I have days where it is a struggle to want to get down on the floor with Little Miss and play for more than a few moments at a time (especially being this pregnant–YOU try getting up off the floor with a huge belly and joints all relaxing and stretching out).  I lose my patience….   I don’t always keep a perky happy but somehow still stern and disciplinarian voice.  Sometimes I skim through blogs, or sneak in a chapter or two in a book when I should be paying attention to Little Miss.  In the last two years, Little Miss has seen me cry many times.  Life has been tearful at times.  Sometimes, being a Mommy has made me tearful.  We’re having leftover Hamburger Helper for supper tonight–Why?  Because when Husband isn’t home I go for the ‘easy, mindless’ meals to cook and hope fore leftovers.  I let Little Miss eat Easter candy, and she’s already eaten Fruit Loops, and Lucky Charms, and some other varieties of ‘sugary cereals’ that I see other Mom’s turn up their noses to.

I’m not perfect either…..  Far, far from it.

But that doesn’t mean I’m not a good Mom.  I know that because I can’t imagine having a better mother than mine, and she was far from perfect.

She showed through example not only how to be loving and maternal and how to teach values and instill convictions, but she also showed me that it’s ok to live a little, it’s ok to have fun.   It’s ok to be a human being.  There is such freedom in that.

So I look at my Mom and how she mothered me, and I think there just might be hope for me after all.  I am no June Cleaver or Martha Stewart myself.  I never will be.  But I think by God’s grace, and the humor and grit and sense of life my Mom gave me, I can be the kind of mother that my girls will look back at and be glad they had.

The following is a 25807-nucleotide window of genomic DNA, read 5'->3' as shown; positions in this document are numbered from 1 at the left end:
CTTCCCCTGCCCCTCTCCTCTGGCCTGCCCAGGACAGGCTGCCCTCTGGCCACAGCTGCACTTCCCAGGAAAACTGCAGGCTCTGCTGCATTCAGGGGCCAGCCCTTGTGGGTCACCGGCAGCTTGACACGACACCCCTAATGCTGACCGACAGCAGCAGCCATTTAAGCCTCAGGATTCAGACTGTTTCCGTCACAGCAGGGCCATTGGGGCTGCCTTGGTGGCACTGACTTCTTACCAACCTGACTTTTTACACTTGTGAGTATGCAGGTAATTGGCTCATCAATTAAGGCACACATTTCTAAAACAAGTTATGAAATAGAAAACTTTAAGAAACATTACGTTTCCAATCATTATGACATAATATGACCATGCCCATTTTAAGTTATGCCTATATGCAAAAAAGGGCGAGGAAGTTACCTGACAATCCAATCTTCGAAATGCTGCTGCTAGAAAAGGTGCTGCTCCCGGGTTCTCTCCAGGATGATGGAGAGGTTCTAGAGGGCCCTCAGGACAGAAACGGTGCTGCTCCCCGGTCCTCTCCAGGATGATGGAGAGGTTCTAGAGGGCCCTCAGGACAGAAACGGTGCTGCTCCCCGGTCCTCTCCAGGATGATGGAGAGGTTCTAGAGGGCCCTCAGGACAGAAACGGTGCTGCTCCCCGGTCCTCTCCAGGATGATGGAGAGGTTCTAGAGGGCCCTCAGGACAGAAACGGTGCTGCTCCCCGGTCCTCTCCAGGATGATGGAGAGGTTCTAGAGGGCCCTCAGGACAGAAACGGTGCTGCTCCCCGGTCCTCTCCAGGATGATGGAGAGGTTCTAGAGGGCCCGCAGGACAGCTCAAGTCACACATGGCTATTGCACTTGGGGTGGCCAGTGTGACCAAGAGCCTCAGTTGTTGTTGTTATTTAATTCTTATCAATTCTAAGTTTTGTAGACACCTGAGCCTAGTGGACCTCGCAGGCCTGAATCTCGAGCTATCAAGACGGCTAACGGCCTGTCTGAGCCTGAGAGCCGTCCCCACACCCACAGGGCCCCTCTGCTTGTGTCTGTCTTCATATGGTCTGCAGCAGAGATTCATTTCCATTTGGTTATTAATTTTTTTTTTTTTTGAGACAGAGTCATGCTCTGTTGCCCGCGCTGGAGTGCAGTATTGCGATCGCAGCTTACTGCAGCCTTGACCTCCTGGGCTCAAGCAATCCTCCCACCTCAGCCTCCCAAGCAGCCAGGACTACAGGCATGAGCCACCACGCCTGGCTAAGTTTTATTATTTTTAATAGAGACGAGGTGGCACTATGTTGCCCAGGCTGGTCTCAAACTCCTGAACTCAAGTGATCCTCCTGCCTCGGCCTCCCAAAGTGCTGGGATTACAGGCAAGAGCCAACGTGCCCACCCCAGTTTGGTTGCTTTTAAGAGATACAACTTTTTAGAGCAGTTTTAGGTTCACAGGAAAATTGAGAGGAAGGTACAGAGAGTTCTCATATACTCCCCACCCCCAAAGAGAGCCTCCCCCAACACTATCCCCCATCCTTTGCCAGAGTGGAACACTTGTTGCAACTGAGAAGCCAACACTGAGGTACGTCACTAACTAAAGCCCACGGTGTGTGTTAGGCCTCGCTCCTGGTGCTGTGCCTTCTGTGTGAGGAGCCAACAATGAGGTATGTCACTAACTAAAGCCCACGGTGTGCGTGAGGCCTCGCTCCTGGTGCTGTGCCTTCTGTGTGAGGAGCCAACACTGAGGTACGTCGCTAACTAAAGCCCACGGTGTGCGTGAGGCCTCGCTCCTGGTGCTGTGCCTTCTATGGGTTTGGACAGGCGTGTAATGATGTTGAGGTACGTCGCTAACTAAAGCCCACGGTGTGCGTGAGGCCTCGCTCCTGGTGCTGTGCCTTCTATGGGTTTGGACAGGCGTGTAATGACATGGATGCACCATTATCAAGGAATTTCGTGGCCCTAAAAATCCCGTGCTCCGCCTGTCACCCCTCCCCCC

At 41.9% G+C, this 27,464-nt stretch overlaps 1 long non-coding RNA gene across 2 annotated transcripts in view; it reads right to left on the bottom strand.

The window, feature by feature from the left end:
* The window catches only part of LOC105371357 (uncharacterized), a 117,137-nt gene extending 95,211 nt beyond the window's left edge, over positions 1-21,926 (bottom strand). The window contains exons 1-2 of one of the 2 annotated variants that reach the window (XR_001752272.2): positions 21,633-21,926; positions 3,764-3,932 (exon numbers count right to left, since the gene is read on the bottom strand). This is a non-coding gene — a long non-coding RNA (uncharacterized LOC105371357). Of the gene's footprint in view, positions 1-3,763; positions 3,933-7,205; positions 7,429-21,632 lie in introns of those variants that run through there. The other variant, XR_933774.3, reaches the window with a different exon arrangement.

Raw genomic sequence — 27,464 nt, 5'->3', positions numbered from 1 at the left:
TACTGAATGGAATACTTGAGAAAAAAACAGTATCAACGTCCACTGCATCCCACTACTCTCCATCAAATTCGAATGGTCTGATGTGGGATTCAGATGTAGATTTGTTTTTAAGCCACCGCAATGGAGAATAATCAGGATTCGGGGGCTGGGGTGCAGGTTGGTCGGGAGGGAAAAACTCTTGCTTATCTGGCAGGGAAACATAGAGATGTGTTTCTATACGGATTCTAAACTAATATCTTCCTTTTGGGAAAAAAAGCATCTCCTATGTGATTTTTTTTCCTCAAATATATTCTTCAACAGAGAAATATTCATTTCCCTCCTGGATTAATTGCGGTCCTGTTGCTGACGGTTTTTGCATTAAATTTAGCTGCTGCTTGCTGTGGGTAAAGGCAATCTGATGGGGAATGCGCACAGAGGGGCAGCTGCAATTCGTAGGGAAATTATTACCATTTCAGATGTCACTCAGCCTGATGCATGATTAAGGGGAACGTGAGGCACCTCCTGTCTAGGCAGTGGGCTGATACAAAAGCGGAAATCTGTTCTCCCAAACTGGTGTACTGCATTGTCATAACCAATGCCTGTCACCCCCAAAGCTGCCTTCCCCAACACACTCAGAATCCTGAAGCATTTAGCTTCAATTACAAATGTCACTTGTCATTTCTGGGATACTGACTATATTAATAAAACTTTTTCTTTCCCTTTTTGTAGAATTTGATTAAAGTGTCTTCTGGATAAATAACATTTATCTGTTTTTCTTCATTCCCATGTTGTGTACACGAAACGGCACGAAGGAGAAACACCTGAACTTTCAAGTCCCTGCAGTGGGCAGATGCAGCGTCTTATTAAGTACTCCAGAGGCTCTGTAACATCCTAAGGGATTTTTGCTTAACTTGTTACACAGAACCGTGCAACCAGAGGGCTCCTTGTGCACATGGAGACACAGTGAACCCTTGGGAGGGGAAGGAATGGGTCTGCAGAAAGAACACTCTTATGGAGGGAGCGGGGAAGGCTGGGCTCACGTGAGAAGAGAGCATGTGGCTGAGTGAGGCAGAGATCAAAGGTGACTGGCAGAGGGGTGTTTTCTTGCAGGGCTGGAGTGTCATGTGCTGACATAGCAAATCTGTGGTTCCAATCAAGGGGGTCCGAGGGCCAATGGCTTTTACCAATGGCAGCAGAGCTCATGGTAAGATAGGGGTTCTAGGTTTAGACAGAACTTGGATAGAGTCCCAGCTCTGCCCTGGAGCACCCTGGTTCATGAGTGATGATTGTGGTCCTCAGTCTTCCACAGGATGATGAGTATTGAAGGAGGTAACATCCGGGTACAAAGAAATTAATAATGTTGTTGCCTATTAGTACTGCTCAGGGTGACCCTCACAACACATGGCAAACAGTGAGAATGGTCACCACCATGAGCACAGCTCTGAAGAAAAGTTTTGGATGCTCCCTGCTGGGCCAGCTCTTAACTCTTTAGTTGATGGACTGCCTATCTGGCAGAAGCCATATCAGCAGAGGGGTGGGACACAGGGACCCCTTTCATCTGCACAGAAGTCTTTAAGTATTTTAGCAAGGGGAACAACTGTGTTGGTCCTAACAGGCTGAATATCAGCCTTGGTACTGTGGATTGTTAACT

I sure hope so anyway.

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11 thoughts on “My Wonderful Imperfect Mother and Why There Might Be Hope for Me

  1. Pingback: Super Blogs » Martha Stewart

  2. (((Val))) June Cleaver and Mrs Brady types make me nervous. “Trying to get it all right” sounds like a formula for neurotic children. It just ain’t possible, right? The best thing we can do for our kids is to be able to admit when we really screw up. Can’t help but cheer for your mom once again and for you for recognizing the value of having been permitted to see her “imperfections”.

  3. Perfect isn’t interesting. And it sounds like your mom was a heckuva interesting lady, full of piss and vinegar and love. I wish that I could have known her and you.

  4. “all of it requires an immense trust that even though we as parents are feeble messed up people that God will hold our children in the palm of His hand.”

    What a profound statement. Teaching children to be successful means admitting our own issues and facing them, not covering things up to appear perfect. Your girls are very blessed to have you for a mom.

  5. I think you are absolutely right about the unreasonable pressure to be ‘perfect’ – whatever that is. I’m glad to read a post about someone who is comfortable in their own skin as a parent, it is incredibly refreshing! I know there sure aren’t any delusions of perfection at our house : ) Amazing post!

  6. Yes, yes. So true. I love my mother’s imperfections, and they help me be the Mom I am. Thanks for sharing this with the carnival. I am so glad I got the chance to read it.

    ~TaunaLen

  7. This was amazing. I know from my parents’ generation they were trained never to have problems or mistakes, much less admit them. I remember as a child sharing openly because I just felt with authenticity comes freedom. Most of what I write comes from those well I goofed again moments. You wrote an absolutely lovely tribute to your mom and I bet freed a lot of people with your sharing.

  8. As the child of a completely imperfect parent, I am proud to have had a marvelously mediocre mommy, and hope that I can be half the mother she is.

    I learned so much from my mother, and am learning even more by living in her example.

    Mediocre Mommies….absolutely fabulous!

  9. Pingback: Mothers and Daughters Blog Carnival #2 : Real Life